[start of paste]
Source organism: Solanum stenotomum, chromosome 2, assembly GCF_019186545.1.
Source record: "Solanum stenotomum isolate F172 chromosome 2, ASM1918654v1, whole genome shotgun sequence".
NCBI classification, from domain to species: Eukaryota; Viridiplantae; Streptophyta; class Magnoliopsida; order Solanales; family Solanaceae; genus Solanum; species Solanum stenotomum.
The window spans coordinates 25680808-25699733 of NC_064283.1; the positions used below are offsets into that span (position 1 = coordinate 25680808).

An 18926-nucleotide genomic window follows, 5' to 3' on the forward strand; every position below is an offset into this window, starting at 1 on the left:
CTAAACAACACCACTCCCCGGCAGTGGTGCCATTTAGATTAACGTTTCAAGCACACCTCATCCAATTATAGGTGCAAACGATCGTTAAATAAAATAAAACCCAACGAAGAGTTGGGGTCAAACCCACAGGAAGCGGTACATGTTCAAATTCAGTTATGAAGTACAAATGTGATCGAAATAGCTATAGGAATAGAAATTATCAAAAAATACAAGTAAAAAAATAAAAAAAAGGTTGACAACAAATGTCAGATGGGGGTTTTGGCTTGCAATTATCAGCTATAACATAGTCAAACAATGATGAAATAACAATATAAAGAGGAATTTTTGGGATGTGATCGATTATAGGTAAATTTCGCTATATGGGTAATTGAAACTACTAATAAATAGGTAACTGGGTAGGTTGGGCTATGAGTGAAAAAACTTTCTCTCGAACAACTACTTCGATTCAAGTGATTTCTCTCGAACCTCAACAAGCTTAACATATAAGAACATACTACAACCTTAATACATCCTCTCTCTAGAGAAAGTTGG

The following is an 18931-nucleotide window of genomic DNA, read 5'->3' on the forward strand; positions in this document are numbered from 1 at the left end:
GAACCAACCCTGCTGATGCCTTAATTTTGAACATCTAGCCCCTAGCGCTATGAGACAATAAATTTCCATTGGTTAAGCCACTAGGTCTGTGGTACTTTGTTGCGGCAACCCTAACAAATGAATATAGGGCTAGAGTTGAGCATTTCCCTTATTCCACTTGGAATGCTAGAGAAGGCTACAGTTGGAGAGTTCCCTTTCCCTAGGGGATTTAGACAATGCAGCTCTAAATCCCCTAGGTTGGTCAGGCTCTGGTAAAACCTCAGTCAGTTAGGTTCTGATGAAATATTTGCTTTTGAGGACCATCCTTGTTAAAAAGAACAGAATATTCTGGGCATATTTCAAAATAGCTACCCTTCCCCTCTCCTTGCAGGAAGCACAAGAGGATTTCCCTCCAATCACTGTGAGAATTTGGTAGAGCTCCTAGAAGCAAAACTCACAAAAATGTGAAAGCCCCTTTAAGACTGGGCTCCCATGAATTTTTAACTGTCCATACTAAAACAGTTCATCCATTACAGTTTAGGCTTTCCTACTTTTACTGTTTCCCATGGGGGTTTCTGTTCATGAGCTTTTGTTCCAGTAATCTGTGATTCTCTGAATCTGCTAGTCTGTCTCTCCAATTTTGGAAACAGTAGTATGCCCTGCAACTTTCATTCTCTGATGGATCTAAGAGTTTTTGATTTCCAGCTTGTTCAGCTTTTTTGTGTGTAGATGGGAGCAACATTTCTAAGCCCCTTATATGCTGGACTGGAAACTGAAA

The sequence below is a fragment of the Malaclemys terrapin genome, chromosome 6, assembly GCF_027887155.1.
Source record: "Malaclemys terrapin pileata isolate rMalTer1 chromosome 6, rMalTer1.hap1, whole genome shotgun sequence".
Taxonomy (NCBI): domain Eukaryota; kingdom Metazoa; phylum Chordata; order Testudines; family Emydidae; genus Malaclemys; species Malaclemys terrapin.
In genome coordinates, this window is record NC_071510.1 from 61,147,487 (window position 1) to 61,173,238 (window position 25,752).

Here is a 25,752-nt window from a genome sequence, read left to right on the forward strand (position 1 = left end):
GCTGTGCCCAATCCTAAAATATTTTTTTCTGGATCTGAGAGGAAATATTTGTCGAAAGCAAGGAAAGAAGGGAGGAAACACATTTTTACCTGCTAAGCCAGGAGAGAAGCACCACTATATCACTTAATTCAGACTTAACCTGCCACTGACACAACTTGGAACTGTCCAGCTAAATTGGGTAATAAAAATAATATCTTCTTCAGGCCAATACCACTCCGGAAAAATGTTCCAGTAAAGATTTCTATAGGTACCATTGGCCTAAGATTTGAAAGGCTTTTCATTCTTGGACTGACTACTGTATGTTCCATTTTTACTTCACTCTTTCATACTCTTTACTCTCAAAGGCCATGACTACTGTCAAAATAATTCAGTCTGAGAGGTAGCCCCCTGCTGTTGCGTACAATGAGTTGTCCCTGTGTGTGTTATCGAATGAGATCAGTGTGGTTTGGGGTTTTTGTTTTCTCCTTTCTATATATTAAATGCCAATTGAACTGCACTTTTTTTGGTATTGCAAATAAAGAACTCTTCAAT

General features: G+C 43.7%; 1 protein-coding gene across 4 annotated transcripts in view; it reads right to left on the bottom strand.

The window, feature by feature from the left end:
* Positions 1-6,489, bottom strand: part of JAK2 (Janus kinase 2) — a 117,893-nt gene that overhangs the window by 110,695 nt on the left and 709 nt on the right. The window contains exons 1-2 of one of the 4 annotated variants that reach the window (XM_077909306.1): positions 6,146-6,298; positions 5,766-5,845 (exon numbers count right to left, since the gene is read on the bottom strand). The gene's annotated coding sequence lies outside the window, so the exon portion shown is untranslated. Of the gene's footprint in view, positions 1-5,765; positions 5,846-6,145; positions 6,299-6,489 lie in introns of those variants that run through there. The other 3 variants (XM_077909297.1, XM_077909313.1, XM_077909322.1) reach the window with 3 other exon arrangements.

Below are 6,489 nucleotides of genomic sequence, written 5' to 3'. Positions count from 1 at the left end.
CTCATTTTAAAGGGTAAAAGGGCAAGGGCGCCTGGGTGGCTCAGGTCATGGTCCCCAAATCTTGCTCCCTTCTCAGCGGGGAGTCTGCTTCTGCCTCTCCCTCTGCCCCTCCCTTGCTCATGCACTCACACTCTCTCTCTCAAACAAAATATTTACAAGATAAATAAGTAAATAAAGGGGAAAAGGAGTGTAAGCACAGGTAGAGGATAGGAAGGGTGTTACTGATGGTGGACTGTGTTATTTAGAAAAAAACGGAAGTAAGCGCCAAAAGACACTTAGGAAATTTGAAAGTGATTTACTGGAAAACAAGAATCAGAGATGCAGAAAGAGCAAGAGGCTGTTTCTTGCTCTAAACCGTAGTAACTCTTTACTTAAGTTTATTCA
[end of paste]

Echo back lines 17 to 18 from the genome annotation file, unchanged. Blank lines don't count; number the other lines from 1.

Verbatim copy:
* Positions 1-6,489, bottom strand: part of JAK2 (Janus kinase 2) — a 117,893-nt gene that overhangs the window by 110,695 nt on the left and 709 nt on the right. The window contains exons 1-2 of one of the 4 annotated variants that reach the window (XM_077909306.1): positions 6,146-6,298; positions 5,766-5,845 (exon numbers count right to left, since the gene is read on the bottom strand). The gene's annotated coding sequence lies outside the window, so the exon portion shown is untranslated. Of the gene's footprint in view, positions 1-5,765; positions 5,846-6,145; positions 6,299-6,489 lie in introns of those variants that run through there. The other 3 variants (XM_077909297.1, XM_077909313.1, XM_077909322.1) reach the window with 3 other exon arrangements.

Below are 6,489 nucleotides of genomic sequence, written 5' to 3'. Positions count from 1 at the left end.